Super Sunday Artist Spotlight - Paul Schmitt

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It seems like a vast majority of the handmade market is made up of jewelry and clothing artisans of various niches, photographers, and artists who sell prints of their work. From what I've seen, there are few who work with media aside from the occasional zine or journal here and there. That's why it's really neat to have come across this week's feature. Paul is an artist who uses his talents to make comics and graphic novels. He was kind enough to share some insight into his work process and what motivates him.

Paul owns Gargantuan Media and has an Etsy.

What is your specialty and medium of choice?
I make comics and graphic novels. I make complete pages from really rough sketches then flesh them out into full pages of pencils. After that I digitally ink and color them.

It all starts with Ticonderoga #2 pencils and an idea. And coffee. Don’t forget that part.

How would you describe your style?
I like Hanna-Barbera cartoons from the 1960's a great deal. The imagination in these characters is extraordinary. I think "cartoon" is a good way to describe the style of my first book Roaches, very well.

How did you get started with your craft/artform? Was it difficult to learn?
In the part of the US I grew up in there was no real art education. The nearest thing I had to a formal education before art school was a compulsive need to draw and forged hall passes. Since college, I've worked as an Artist in many companies including book publishers and academic institutes.

Fine art techniques and traditional illustration are not easy to learn. They both take years of development and usage to reach a level of personal satisfaction for both the artist and audience. Even today, after 10 years of projects, I'm still learning all the time.

Tell me a little about your creative process. What inspires you?
In comics, there's a tendency to over-generalize and throw spandex on everyone. I like specific situations that are outside of the norm minus the spandex and capes. Roaches, told from the point of view of a demented "king" Roach goes into bizarre specifics on a number of subjects. The whole book is told from the twisted point of view of a narcissistic megalomaniac who is 2 inches tall. You won't see that in major books. I'm inspired by weird paradoxes and unusual subject matter.

Approximately how long does it take to finish a new piece?
One year is a good time frame for a graphic novel. Roaches started in Fall of 2010 as a web comic that became popular enough to be published by my own small publishing effort, Gargantuan Media, in Fall of 2011. I started selling these books at that time. In early 2012, I took it to my first comic con - and it started selling pretty well.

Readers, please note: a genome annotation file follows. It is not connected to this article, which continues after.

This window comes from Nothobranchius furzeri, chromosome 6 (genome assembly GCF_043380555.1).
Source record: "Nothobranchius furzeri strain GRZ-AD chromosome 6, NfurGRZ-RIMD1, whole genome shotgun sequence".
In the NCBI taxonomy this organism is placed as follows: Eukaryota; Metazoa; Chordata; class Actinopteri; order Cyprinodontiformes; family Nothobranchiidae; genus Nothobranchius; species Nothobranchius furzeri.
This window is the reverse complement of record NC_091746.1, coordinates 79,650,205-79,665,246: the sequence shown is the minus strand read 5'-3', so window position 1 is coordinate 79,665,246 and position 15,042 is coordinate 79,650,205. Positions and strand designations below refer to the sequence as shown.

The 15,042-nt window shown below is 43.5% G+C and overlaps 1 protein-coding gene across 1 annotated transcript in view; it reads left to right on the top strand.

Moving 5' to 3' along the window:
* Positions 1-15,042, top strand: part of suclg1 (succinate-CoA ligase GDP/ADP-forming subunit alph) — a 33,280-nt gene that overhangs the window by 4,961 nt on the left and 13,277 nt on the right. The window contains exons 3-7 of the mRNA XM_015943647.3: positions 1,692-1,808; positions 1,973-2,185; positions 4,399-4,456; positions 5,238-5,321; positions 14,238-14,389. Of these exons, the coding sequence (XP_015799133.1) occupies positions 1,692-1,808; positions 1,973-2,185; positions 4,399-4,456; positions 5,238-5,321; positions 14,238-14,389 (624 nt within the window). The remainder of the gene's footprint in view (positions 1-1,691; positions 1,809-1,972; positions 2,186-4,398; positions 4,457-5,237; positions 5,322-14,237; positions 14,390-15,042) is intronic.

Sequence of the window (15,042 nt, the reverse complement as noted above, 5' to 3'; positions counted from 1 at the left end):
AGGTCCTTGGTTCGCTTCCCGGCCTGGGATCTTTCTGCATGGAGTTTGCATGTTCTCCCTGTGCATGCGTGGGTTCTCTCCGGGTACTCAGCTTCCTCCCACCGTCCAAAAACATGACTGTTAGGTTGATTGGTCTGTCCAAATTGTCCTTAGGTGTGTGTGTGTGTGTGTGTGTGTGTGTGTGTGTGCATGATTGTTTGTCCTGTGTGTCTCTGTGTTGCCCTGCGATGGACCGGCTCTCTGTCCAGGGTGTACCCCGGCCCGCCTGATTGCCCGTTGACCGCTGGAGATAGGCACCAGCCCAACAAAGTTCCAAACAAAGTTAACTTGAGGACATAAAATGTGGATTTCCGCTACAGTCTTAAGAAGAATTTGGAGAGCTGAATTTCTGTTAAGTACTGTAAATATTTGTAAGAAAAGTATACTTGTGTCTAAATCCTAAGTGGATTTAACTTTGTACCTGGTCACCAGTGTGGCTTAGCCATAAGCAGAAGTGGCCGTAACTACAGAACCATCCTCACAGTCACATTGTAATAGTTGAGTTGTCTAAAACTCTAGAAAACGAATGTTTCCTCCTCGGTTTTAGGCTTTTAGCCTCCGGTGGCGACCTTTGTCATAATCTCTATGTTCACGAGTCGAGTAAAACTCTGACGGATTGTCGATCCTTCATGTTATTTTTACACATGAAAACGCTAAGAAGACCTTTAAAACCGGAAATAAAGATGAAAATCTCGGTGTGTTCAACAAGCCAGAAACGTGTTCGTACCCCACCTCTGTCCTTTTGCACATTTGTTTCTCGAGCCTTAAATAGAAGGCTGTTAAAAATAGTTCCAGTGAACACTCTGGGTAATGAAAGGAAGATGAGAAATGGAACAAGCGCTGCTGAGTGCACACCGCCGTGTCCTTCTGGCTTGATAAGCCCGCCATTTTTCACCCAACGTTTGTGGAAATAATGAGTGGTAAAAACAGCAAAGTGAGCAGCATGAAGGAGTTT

Steampunk Wall Tentacle
What is your favorite piece so far? Can you tell me a little about why it is special to you?
My favorite piece is a series of sculptures on Etsy called Wall Tentacles (image on side). They are these giant octopus tentacles reaching out of a porthole from a freighter ship. They are bizarre and extremely detailed. A piece like that changes a room from a boring place into a Jules Verne novel. I love that.

As a self-published graphic novelist, what challenges have you had to overcome to realize your goals?
Printing fees and promotions are my biggest challenges. The first hurdle is always financial - meaning the printing fees themselves. Book publishing is demanding and expensive to make happen. Getting the initial printing fees paid is a major challenge.

The second challenge is promoting this book. Promoting a product means having a good product in the first place. I read that 200,000 books are released each year in America alone. In order to stand out, a book needs original concepts and good execution.

How did you become self-published?
The short answer is that no one wanted this book. It was basically an orphan! I knew that it was a good book - funny and original. I would get really kind rejection notices (and still do).

So, I created a web presence for it (sites, samples, blogs) saved a few bucks and published it myself. I’ve found that this is a very personally rewarding experience and look forward to publishing many more books.

Do you have any advice or tips for fellow artists?
I must repeat the same thing that successful people like David Sim (Cerebus) and Wendy and Richard Pini (Elfquest) have said: If you love something and it loves you back - it's yours. No one can take that from you and no one else can stop you from doing this thing. No one can stop you but you.


Thank you for the great advice as well as the insight into the world of publishing! I look forward to seeing new works from you in the future. Be sure to check him out on ETSY and DEVIANTART! More information about the Roaches graphic novel can be found here.


Would you like to be featured? Send me an e-mail at

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